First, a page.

Chris Froome: Giro d'Italia victory is not likely but stranger things have happened
Team Sky rider admits Jerusalem crash has held him back but vows to fight on
Chris Froome (Team Sky) cut a quiet but resolute figure on the second rest day of the Giro d'Italia, despite his time losses and crashes in the first week and the admission that he has 'not felt himself' since the start of the race.
Currently lying 11th overall, 2:27 down on race leader Simon Yates (Mitchelton-Scott), Froome talked to reporters on Monday's second rest day before going for a training ride with his Team Sky teammates, admitting that being so far back on GC is "not a position I'm used to". Yet he was adamant that he will fight on, ruled out any thoughts of abandoning the Giro d'Italia, and insisted that he would focus on what's coming up in the race, rather than mulling too much over the time lost so far.
"Undoubtedly it's been a tough start for me, I think ever since the crash in Jerusalem, I've been on the back foot, and it's not a position I'm used to," he said.
"But it's early days, it's not even half way. I'm still motivated. The body's taken a bit of a beating - ever since that crash I haven't felt myself, if I'm honest. I've had quite a bit of pain on the right side, I'm feeling unbalanced, my left [side] is working a lot harder to compensate."
Froome summed up: "I'm recovering, I'm trying to get back into the race." But, as he then put it, his strategy of not coming into the Giro "firing on all cylinders", means that he is not, in any case, in top form. Rather, with the Tour de France in mind, he has been aiming to build on his condition during the Giro d'Italia in order to avoid the predicament of other riders who've attempted the Giro-Tour double in recent years - riders who, "as we've seen in the past, reach July and then have nothing."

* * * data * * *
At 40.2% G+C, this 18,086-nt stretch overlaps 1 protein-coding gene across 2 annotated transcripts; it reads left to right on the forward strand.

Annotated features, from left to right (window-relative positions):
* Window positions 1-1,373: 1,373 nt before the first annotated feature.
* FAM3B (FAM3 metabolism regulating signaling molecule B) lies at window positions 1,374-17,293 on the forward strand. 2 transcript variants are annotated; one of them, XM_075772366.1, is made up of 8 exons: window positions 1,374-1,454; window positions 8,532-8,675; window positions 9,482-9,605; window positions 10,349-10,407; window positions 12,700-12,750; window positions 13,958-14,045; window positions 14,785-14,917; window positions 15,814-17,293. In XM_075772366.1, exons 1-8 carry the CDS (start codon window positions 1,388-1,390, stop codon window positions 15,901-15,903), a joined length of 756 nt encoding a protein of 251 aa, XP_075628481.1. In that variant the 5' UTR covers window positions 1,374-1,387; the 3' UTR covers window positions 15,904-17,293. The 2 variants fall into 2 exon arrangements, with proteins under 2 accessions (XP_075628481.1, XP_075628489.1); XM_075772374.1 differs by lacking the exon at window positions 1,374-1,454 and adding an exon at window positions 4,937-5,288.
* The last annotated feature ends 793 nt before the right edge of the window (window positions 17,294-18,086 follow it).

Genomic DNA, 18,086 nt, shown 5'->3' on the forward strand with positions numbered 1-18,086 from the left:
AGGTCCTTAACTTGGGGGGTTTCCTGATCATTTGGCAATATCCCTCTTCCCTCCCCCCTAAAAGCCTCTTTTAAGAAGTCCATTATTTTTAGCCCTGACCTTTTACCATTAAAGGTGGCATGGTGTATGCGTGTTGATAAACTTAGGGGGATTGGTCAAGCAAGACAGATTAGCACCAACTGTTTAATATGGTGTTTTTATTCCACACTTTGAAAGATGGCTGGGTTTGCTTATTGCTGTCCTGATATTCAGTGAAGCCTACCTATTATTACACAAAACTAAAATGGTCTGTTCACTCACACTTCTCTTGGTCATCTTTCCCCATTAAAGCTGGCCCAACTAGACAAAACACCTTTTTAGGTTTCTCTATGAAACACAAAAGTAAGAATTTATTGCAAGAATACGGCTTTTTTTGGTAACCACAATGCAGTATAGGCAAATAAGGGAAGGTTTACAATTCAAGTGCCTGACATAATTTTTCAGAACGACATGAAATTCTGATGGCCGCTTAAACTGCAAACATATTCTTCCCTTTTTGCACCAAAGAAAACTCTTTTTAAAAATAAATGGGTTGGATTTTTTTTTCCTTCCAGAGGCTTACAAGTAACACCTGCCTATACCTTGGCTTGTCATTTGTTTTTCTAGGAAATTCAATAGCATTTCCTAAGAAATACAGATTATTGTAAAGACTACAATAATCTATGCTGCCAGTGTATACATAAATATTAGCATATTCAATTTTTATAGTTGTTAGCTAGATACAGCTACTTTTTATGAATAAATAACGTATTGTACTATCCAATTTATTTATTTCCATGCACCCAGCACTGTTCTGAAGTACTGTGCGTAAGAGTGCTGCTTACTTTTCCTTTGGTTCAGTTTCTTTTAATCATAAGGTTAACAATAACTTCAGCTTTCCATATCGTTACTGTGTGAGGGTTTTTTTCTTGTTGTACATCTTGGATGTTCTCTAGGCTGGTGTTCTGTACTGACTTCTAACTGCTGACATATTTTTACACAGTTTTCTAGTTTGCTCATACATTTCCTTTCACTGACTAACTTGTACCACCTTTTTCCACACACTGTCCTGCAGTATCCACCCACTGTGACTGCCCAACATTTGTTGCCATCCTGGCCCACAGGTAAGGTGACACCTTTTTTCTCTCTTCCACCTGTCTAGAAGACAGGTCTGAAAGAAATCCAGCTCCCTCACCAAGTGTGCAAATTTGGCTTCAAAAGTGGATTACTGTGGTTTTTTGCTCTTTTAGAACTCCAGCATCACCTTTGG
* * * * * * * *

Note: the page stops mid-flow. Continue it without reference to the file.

"I was looking to build through this period, but as we've seen the crash was a setback for me, the second crash didn't help, it was also on my right side. But we're here, and that's cycling and that's the Giro," Froome said.
"It's a different race, I've never attempted to win it in the last eight or nine years and we're here, soaking it up. I'm actually enjoying racing, it's tough, but it's been good bike racing."
However, the Jerusalem training crash has clearly had a major effect on Froome, bigger than had been suspected before the 60 or more seconds he lost on the Gran Sasso d'Italia on Sunday.
Now the cards are on the table. When asked if he could put a percentage on each of the factors that had affected his difficult start to the Giro, Froome replied: "I'm not that methodical." Rather, he said that the "numbers" - the data - from his training in the last couple of weeks were "a lot better than anything I've seen so far in the Giro".
"Logically, I'd say the crash has had a big impact and I'm hoping to recover from that," Froome added.
"I've been seeing the team osteopath every evening and went and had MRI scans done on the right-hand side. So it has been quite time consuming. Crashing is not just a matter of getting up and keeping going; there's changing the dressings every day, my sleep's been affected, it takes a lot out of you."
'Stranger things have happened'
Froome recognised that having a time loss of over two minutes "is a big gap" but refused to rule himself out of the running.
"We have some extremely tough racing to come, a long time trial. It wasn't too long ago, I recall someone [Vincenzo Nibali in 2016 -ed] winning the Giro d'Italia from more than a three-minute deficit. So I wouldn't say it's likely, but stranger things have happened."
Asked if winning the Giro was still his objective, Froome assented, but warned that he was taking things "one day at a time" from now on. "I still want to do the best I can do," he said, "if it's 20th place, 2nd or 1st place - I'm here to race."